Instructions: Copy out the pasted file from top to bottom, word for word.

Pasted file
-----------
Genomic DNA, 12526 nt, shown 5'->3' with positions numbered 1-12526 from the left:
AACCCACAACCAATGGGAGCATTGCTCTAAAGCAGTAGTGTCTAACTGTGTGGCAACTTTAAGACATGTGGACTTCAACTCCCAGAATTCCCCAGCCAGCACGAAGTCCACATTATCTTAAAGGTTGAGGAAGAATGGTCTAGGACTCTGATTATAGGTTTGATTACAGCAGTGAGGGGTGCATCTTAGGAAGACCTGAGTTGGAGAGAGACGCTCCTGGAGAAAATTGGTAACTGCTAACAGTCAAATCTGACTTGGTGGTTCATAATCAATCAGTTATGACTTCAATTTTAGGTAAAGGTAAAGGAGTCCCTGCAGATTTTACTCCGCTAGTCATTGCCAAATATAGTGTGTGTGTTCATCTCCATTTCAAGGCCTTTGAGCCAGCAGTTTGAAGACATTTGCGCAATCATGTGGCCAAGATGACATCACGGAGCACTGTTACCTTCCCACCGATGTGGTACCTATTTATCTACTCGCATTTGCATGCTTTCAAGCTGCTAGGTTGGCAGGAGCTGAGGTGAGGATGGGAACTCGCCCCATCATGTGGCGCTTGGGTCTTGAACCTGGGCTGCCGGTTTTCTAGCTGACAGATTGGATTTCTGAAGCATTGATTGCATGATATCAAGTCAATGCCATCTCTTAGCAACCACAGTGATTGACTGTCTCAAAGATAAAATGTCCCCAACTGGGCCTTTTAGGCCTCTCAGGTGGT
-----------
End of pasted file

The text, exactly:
Genomic DNA, 12526 nt, shown 5'->3' with positions numbered 1-12526 from the left:
AACCCACAACCAATGGGAGCATTGCTCTAAAGCAGTAGTGTCTAACTGTGTGGCAACTTTAAGACATGTGGACTTCAACTCCCAGAATTCCCCAGCCAGCACGAAGTCCACATTATCTTAAAGGTTGAGGAAGAATGGTCTAGGACTCTGATTATAGGTTTGATTACAGCAGTGAGGGGTGCATCTTAGGAAGACCTGAGTTGGAGAGAGACGCTCCTGGAGAAAATTGGTAACTGCTAACAGTCAAATCTGACTTGGTGGTTCATAATCAATCAGTTATGACTTCAATTTTAGGTAAAGGTAAAGGAGTCCCTGCAGATTTTACTCCGCTAGTCATTGCCAAATATAGTGTGTGTGTTCATCTCCATTTCAAGGCCTTTGAGCCAGCAGTTTGAAGACATTTGCGCAATCATGTGGCCAAGATGACATCACGGAGCACTGTTACCTTCCCACCGATGTGGTACCTATTTATCTACTCGCATTTGCATGCTTTCAAGCTGCTAGGTTGGCAGGAGCTGAGGTGAGGATGGGAACTCGCCCCATCATGTGGCGCTTGGGTCTTGAACCTGGGCTGCCGGTTTTCTAGCTGACAGATTGGATTTCTGAAGCATTGATTGCATGATATCAAGTCAATGCCATCTCTTAGCAACCACAGTGATTGACTGTCTCAAAGATAAAATGTCCCCAACTGGGCCTTTTAGGCCTCTCAGGTGGT